Record-high global food prices coincide with failed harvests.
By Brett Walton, Circle of Blue – April 20, 2022
- A global food price index reached a record high in March.
- Continued high food prices could produce a “tsunami effect” of famine, political destabilization, and mass migration.
- Food crises are being made worse by the convergence of drought and conflict.
Russia’s war against Ukraine is causing global food prices to soar, worsening hunger emergencies in countries like Ethiopia, Kenya, and Somalia where millions of people are not getting enough calories due to harvests and livestock that were decimated by three consecutive subpar rainy seasons.
With a fourth failed rainy season likely to occur in the Horn of Africa, the convergence of severe local drought, domestic conflict, environmental degradation, and an international food supply shock are leading to worries about famine for the region’s herders and subsistence farmers.
“This region faces an unprecedented crisis,” said Jeremy Taylor of the Norwegian Refugee Council, referring to the scale and severity of the drought and its impact on livelihoods.
International trends are not making the situation any easier. The UN Food and Agriculture Organization announced at the beginning of April that its global food price index reached its highest level since measurements began in 1990.
Russia and Ukraine are top exporters of staple crops, accounting for 30 percent of global wheat exports and 20 percent of global maize exports. The prices of those crops have spiked since February. In the month following Russia’s invasion, cereal prices climbed 17 percent, according to the FAO. Wheat prices rose by 19 percent, as did maize prices.
“We have a simple availability issue that will drive up price,” explained Bram Govaerts, the director general of the International Maize and Wheat Improvement Center, a nonprofit research organization.
The war in Ukraine will affect food markets in other ways, Govaerts said. Higher fuel prices will increase the cost of production, while reduced fertilizer exports from Russia could starve crops elsewhere in the world of the nutrients they need for bountiful yields.
The war is causing just not a ripple effect in global food markets, said David Beasley, the executive director of the World Food Program. In an interview with Al-Jazeera, Beasley said that the conflict is generating a “tsunami effect” that brings the risk of famine, political destabilization, and mass migration in import-dependent countries if food production in Ukraine continues to be curtailed.
The World Food Program, which bills itself as the world’s largest humanitarian organization, operates in countries experiencing hunger crises, and Beasley said that the organization typically buys about half its supplies from Ukraine.
Supplying food is difficult in any hunger crisis, but price increases are an added challenge this year. Higher food and fuel prices have increased the World Food Program’s operational costs worldwide by $71 million per month, according to spokesperson Steve Taravella.
The global food price spike coincides with an existing hunger crisis in the Horn of Africa that recalls a severe drought in 2010-11 in which more than 250,000 people died. Failed rainy seasons in the last three years have decimated harvests and livestock herds. The Kenyan government estimates about 1.5 million cattle have perished in recent months. The Norwegian Refugee Council reckons that 400,000 people in Somalia in January were displaced from their homes due to the drought. It was the highest monthly number in 10 years of keeping track. Adding to the strain, local and regional conflicts in Ethiopia and Somalia have delayed the delivery of aid.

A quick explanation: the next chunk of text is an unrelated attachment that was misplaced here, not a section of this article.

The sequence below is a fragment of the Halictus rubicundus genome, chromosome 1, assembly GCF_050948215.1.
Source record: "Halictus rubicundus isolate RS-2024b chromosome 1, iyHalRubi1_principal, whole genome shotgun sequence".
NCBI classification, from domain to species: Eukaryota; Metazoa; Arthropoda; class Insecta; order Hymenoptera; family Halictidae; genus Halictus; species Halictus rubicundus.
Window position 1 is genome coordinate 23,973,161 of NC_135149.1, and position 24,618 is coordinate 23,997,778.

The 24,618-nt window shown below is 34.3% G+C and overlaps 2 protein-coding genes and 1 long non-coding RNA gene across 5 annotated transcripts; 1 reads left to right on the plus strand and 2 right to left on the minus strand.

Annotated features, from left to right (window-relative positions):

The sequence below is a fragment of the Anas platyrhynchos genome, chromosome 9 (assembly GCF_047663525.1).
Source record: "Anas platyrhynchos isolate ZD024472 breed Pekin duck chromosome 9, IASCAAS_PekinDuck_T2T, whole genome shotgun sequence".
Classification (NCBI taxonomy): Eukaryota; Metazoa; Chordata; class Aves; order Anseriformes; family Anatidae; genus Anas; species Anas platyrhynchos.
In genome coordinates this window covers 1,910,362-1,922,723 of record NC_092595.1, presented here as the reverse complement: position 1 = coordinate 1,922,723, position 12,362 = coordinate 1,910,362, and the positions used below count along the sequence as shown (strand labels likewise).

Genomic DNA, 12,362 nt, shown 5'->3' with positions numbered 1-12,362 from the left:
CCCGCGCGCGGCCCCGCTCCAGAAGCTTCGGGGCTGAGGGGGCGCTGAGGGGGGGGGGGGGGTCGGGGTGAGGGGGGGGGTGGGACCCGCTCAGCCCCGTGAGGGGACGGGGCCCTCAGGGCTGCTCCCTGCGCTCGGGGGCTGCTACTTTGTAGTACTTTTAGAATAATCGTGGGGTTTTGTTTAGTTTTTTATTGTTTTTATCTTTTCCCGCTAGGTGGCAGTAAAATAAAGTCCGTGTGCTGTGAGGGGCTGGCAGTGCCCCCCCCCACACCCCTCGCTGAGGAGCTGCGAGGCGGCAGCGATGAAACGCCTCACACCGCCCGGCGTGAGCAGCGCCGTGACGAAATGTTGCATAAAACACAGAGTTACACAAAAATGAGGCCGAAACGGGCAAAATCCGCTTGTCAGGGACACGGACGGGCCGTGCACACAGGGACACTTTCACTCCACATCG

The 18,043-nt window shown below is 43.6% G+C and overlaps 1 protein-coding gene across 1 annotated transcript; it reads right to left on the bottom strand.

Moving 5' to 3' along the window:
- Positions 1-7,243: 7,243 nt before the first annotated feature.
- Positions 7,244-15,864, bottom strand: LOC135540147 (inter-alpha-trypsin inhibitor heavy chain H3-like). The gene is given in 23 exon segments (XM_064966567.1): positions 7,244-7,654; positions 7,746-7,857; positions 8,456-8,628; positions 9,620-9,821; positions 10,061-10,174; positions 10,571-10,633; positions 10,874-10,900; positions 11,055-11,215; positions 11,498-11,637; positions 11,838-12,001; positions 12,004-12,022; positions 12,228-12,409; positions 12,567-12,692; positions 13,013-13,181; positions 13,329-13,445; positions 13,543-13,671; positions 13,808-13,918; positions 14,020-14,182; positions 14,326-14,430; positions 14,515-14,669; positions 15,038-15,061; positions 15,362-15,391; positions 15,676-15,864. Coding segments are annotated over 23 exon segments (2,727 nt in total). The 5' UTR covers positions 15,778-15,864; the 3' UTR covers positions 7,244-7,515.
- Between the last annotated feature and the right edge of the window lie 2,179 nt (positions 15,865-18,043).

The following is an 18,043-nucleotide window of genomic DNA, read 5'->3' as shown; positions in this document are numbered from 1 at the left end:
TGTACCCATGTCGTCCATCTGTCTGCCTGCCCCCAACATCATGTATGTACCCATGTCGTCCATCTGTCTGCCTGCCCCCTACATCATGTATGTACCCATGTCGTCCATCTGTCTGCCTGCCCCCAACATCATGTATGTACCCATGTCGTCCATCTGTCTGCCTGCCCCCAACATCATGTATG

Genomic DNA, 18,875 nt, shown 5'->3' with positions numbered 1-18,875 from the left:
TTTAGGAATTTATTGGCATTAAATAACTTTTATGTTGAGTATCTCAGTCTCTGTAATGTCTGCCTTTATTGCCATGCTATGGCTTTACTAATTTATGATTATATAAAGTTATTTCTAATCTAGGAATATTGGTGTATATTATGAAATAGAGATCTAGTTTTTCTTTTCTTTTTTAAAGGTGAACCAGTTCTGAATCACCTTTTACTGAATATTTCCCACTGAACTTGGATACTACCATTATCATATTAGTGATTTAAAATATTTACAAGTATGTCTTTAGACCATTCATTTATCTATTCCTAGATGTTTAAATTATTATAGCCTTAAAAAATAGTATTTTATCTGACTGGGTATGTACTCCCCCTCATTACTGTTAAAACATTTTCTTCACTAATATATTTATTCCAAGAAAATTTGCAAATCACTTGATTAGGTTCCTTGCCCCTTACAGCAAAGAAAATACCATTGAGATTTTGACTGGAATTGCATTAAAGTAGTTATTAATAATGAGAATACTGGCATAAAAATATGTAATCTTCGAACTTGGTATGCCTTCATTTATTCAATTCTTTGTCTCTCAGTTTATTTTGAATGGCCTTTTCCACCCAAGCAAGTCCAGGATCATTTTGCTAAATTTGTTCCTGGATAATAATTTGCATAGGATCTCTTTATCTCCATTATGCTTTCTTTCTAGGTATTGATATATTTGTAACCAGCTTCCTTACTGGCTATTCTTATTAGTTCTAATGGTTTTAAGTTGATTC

A food security monitoring group warns that 4.8 million people in Somalia, or 31 percent of the population, are in crisis levels of hunger or worse. The April-to-June seasonal rains are forecasted to be below average. If that is the case, the number of people at crisis levels or higher could reach 6 million.
Poor people in Somalia’s urban areas typically pay 60 to 80 percent of their income on food. They have little capacity to absorb higher costs, aid agencies say.
The alignment of drought and conflict, Govaerts said, should be viewed as a warning sign for the future. As the planet heats up, the risk of weather disasters — droughts, floods, hail storms — in multiple grain-growing regions increases.
“This is just an example of what’s about to come,” Govaerts said during a panel discussion hosted by the Wilson Center. “Our global systems will have these kinds of interruptions driven by climate change, not only in one country but in multiple countries at the same time, which can equally represent an interruption in the global breadbaskets.”
Even now, major wheat-producing regions in the United States, which could be expected to take up some of the slack, are experiencing drought. The FAO notes in its monthly supply-and-demand briefing that long-term dryness in those areas is hurting the potential crop yield.
Brett writes about agriculture, energy, infrastructure, and the politics and economics of water in the United States. He also writes the Federal Water Tap, Circle of Blue’s weekly digest of U.S. government water news. He is the winner of two Society of Environmental Journalists reporting awards, one of the top honors in American environmental journalism: first place for explanatory reporting for a series on septic system pollution in the United States(2016) and third place for beat reporting in a small market (2014). He received the Sierra Club’s Distinguished Service Award in 2018. Brett lives in Seattle, where he hikes the mountains and bakes pies. Contact Brett Walton